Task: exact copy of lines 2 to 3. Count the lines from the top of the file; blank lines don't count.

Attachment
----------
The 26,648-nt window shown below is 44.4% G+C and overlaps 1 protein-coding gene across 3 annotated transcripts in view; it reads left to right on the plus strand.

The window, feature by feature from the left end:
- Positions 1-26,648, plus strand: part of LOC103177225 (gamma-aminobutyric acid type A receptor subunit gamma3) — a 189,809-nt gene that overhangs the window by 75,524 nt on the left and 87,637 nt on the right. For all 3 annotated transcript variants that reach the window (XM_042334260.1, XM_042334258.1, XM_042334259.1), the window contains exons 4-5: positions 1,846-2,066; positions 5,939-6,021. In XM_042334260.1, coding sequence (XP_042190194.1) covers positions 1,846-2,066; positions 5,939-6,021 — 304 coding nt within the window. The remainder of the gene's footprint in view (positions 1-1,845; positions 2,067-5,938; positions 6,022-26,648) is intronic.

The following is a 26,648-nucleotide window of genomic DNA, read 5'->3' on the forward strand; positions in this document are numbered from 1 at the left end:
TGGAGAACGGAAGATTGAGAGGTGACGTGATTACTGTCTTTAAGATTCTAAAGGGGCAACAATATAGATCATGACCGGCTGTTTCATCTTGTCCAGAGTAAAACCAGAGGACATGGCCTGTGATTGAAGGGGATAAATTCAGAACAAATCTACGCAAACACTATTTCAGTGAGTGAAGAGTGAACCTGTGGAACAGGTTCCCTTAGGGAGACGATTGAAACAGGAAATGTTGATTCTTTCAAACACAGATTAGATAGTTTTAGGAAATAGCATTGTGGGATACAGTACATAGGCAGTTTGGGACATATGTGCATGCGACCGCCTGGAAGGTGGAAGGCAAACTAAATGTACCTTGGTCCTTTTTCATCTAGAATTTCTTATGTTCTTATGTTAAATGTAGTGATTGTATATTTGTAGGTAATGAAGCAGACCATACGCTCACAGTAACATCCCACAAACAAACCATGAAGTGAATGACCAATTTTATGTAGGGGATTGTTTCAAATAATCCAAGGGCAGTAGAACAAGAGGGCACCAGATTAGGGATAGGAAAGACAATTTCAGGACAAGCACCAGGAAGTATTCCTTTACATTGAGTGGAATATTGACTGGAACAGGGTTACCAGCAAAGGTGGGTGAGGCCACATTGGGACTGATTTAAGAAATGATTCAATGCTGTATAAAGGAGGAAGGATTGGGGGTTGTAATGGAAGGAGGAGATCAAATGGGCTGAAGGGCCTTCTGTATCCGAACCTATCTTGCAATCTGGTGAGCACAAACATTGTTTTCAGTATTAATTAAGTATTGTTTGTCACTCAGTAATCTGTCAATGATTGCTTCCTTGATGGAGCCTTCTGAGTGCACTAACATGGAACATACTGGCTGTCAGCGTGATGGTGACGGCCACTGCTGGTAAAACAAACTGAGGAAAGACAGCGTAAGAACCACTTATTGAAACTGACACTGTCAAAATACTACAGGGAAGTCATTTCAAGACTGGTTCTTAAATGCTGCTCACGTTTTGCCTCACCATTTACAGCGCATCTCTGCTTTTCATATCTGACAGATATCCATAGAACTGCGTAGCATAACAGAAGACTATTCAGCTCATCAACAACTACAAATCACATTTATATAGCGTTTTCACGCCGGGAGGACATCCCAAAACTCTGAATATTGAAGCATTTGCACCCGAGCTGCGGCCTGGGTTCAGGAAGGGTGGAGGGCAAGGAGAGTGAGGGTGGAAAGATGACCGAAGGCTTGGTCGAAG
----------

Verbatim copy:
The window, feature by feature from the left end:
- Positions 1-26,648, plus strand: part of LOC103177225 (gamma-aminobutyric acid type A receptor subunit gamma3) — a 189,809-nt gene that overhangs the window by 75,524 nt on the left and 87,637 nt on the right. For all 3 annotated transcript variants that reach the window (XM_042334260.1, XM_042334258.1, XM_042334259.1), the window contains exons 4-5: positions 1,846-2,066; positions 5,939-6,021. In XM_042334260.1, coding sequence (XP_042190194.1) covers positions 1,846-2,066; positions 5,939-6,021 — 304 coding nt within the window. The remainder of the gene's footprint in view (positions 1-1,845; positions 2,067-5,938; positions 6,022-26,648) is intronic.